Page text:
No evidence blanket 'do-not-resuscitate' orders for COVID-19 patients are necessary @HeartNews https://t.co/c52uChvBRh

— Medical Xpress (@physorg_health) May 22, 2020

The authors wrote in conclusion that “… in a cohort of critically ill patients on mechanical ventilation, survival outcomes following in-hospital resuscitation were not uniformly poor. These data may help guide discussions between patients, providers and hospital leaders in discussing appropriate use of resuscitation for COVID-19 patients.”

No evidence blanket ‘do-not-resuscitate’ orders for COVID-19 patients are necessary. https://t.co/I5c3wJx6DA

— AHA Charlotte (@HeartofCLT) May 22, 2020
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Re: COVID-19 ongoing thread part 2

Post by The Romulan Republic » 2020-06-01 10:50pm

You might have heard about claims from an Italian doctor that COVID-19 is weakening in potency. Unfortunately, they appear to be baseless:

https://globalnews.ca/news/7013414/coro ... rts-italy/
World Health Organization experts and a range of other scientists said on Monday there was no evidence to support an assertion by a high-profile Italian doctor that the coronavirus causing the COVID-19 pandemic has been losing potency.

Professor Alberto Zangrillo, head of intensive care at Italy’s San Raffaele Hospital in Lombardy, which bore the brunt of Italy’s epidemic, on Sunday told state television that the new coronavirus “clinically no longer exists.”

But WHO epidemiologist Maria Van Kerkhove and several other experts on viruses and infectious diseases, said Zangrillo’s comments were not supported by scientific evidence.

There is no data to show the new coronavirus is changing significantly, either in its form of transmission or in the severity of the disease it causes, they said.

“In terms of transmissibility, that has not changed, in terms of severity, that has not changed,” Van Kerkhove told reporters.

It is not unusual for viruses to mutate and adapt as they spread. The pandemic has so far killed more than 370,000 people and infected more than 6 million.

Martin Hibberd, a professor of emerging infectious disease at the London School of Hygiene & Tropical Medicine, said major studies looking at genetic changes in the SARS-CoV-2 virus that causes COVID-19 did not support the idea that it was becoming less potent, or weakening in any way.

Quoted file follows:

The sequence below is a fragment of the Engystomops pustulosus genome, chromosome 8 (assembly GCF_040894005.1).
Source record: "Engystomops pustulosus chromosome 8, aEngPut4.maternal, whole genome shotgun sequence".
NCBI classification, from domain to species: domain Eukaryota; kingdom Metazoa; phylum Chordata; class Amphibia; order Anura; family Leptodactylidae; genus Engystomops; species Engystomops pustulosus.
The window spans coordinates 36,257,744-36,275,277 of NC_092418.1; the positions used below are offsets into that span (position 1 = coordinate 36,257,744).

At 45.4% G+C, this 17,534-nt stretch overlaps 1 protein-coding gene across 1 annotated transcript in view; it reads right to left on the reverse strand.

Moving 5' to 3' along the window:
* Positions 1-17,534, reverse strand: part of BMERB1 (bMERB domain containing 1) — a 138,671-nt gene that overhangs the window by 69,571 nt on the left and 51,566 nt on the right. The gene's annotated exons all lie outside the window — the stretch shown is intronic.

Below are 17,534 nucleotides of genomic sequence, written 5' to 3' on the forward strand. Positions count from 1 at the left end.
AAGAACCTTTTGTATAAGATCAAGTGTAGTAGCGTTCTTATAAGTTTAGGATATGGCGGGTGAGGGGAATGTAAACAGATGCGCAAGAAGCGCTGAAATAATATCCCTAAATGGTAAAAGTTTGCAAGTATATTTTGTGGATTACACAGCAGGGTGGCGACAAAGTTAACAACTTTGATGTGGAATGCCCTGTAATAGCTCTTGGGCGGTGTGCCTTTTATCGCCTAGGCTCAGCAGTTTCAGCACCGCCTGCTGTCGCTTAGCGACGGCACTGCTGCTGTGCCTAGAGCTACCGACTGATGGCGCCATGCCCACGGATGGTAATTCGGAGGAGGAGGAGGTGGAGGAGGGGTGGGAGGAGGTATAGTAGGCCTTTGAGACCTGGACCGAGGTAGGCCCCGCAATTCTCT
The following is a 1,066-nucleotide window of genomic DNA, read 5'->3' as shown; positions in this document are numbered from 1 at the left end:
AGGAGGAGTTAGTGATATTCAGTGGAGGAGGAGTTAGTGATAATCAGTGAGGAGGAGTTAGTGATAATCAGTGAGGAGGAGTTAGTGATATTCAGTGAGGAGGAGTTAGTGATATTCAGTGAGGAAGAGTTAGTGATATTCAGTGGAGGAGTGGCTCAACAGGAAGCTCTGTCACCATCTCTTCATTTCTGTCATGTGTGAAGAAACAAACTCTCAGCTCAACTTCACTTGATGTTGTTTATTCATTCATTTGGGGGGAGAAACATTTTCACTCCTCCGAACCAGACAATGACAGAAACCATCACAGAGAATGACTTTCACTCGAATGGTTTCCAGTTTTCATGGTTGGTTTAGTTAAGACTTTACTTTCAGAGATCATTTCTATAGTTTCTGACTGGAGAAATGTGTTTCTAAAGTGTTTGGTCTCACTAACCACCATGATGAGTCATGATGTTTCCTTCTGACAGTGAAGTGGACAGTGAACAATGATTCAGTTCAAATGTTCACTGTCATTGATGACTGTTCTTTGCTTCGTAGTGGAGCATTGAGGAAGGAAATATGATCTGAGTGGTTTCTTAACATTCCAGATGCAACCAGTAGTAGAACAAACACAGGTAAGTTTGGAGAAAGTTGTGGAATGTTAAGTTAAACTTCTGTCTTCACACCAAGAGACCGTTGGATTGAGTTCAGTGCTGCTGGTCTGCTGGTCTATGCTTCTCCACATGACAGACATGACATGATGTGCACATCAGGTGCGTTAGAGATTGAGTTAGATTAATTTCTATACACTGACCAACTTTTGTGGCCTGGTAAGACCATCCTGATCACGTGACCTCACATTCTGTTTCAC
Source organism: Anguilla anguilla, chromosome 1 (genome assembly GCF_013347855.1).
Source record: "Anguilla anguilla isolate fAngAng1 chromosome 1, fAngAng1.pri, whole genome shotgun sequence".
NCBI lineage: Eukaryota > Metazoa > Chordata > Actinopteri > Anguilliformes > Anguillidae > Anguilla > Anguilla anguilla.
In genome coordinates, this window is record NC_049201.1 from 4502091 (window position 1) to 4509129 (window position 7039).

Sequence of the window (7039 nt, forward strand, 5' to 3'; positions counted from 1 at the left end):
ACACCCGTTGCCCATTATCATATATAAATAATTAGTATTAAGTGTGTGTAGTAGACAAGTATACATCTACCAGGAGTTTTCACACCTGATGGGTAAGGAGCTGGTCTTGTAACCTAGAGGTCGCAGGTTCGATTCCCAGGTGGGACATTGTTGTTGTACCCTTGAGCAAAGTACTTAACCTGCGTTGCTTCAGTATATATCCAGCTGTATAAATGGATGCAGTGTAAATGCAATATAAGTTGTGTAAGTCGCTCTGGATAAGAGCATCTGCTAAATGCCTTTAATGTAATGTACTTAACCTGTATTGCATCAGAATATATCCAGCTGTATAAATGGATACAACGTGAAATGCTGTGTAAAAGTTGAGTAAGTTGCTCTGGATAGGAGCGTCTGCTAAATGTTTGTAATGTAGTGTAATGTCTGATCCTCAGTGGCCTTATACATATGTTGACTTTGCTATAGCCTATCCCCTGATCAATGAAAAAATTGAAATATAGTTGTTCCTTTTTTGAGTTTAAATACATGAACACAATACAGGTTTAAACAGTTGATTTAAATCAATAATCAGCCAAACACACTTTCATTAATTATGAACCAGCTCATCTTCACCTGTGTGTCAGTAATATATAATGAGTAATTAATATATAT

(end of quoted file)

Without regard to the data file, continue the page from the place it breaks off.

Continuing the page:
“With data from more than 35,000 whole virus genomes, there is currently no evidence that there is any significant difference relating to severity,” he said in an emailed comment.

Zangrillo, well known in Italy as the personal doctor of former Prime Minister Silvio Berlusconi, said his comments were backed up by a study conducted by a fellow scientist, Massimo Clementi, which Zangrillo said would be published next week.

Zangrillo told Reuters: “We have never said that the virus has changed, we said that the interaction between the virus and the host has definitely changed.”

He said this could be due either to different characteristics of the virus, which he said they had not yet identified, or different characteristics in those infected.

The study by Clementi, who is director of the microbiology and virology laboratory of San Raffaele, compared virus samples from COVID-19 patients at the Milan-based hospital in March with samples from patients with the disease in May.

“The result was unambiguous: an extremely significant difference between the viral load of patients admitted in March compared to” those admitted last month, Zangrillo said.

Oscar MacLean of the University of Glasgow’s Centre for Virus Research said suggestions that the virus was weakening were “not supported by anything in the scientific literature and also seem fairly implausible on genetic grounds.”

Experts and representatives of Johns Hopkins University, Wake Forest Baptist Medical Center, George Washington University and Northwell Health also said they were not aware of evidence suggesting that the virus had changed.

“The suggestion by the Italian doctor is potentially dangerous as it gives false reassurance based on no evidence,” said Leana Wen, an emergency physician and public health professor at George Washington University. “There is no scientific evidence for there having been a change in the coronavirus. It’s a highly transmittable and highly contagious disease. We need to be as on guard as ever.”